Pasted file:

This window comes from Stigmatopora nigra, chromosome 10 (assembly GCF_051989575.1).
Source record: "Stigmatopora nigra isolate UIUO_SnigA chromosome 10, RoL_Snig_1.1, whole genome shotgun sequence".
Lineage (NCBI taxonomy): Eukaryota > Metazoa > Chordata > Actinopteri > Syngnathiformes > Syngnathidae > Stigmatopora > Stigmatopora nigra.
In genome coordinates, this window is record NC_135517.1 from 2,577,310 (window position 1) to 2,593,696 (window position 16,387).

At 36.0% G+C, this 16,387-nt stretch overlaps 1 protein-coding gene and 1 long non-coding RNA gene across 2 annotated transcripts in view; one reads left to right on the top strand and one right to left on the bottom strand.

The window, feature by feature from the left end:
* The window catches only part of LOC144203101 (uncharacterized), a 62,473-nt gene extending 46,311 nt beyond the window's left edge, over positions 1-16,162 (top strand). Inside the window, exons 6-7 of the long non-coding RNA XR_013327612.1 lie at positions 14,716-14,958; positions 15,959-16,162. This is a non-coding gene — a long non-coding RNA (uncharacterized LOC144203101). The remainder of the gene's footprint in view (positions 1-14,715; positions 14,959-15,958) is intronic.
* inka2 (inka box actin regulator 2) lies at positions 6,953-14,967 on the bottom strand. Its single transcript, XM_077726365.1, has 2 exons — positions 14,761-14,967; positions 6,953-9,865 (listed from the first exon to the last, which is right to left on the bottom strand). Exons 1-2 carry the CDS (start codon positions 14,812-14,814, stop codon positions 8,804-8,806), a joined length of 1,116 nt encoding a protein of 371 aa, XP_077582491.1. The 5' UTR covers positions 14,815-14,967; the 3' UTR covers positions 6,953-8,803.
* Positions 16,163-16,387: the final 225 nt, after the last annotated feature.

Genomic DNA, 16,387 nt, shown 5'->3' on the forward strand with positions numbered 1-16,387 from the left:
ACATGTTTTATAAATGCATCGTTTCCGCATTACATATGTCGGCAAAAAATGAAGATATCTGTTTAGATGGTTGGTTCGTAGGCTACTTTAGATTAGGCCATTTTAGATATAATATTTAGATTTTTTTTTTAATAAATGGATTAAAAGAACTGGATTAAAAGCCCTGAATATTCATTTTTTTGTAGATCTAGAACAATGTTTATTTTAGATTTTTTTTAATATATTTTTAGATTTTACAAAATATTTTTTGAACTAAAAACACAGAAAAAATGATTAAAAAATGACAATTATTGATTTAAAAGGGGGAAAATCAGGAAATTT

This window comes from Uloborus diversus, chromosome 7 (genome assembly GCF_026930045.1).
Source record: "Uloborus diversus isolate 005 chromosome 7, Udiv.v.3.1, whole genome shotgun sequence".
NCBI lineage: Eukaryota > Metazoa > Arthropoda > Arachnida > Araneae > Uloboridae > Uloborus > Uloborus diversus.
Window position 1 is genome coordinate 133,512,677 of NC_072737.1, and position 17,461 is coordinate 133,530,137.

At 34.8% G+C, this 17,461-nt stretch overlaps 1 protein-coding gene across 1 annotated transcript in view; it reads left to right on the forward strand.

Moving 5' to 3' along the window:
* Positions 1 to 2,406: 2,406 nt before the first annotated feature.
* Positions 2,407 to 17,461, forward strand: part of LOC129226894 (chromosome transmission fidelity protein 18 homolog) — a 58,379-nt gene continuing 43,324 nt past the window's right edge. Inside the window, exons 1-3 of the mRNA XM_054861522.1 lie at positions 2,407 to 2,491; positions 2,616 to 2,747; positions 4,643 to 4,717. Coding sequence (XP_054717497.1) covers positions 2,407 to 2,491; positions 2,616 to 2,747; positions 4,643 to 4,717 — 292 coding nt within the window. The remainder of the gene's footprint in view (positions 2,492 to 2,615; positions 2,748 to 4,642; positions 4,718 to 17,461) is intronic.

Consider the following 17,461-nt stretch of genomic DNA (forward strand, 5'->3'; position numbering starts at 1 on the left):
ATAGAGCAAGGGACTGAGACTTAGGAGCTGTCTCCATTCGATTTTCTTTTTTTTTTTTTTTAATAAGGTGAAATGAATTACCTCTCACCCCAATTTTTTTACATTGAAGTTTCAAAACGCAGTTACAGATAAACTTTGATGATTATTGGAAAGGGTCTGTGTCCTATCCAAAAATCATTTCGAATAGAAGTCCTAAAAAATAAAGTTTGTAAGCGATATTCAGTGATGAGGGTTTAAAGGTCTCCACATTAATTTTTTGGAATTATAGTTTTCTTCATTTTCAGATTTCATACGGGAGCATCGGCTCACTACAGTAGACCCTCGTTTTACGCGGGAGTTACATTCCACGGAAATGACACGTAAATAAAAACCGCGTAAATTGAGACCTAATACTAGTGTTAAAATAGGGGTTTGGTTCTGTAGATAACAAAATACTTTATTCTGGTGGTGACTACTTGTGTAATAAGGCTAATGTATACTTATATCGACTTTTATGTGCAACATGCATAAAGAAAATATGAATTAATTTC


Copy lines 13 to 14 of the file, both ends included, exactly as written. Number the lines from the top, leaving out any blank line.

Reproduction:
Source record: "Uloborus diversus isolate 005 chromosome 7, Udiv.v.3.1, whole genome shotgun sequence".
NCBI lineage: Eukaryota > Metazoa > Arthropoda > Arachnida > Araneae > Uloboridae > Uloborus > Uloborus diversus.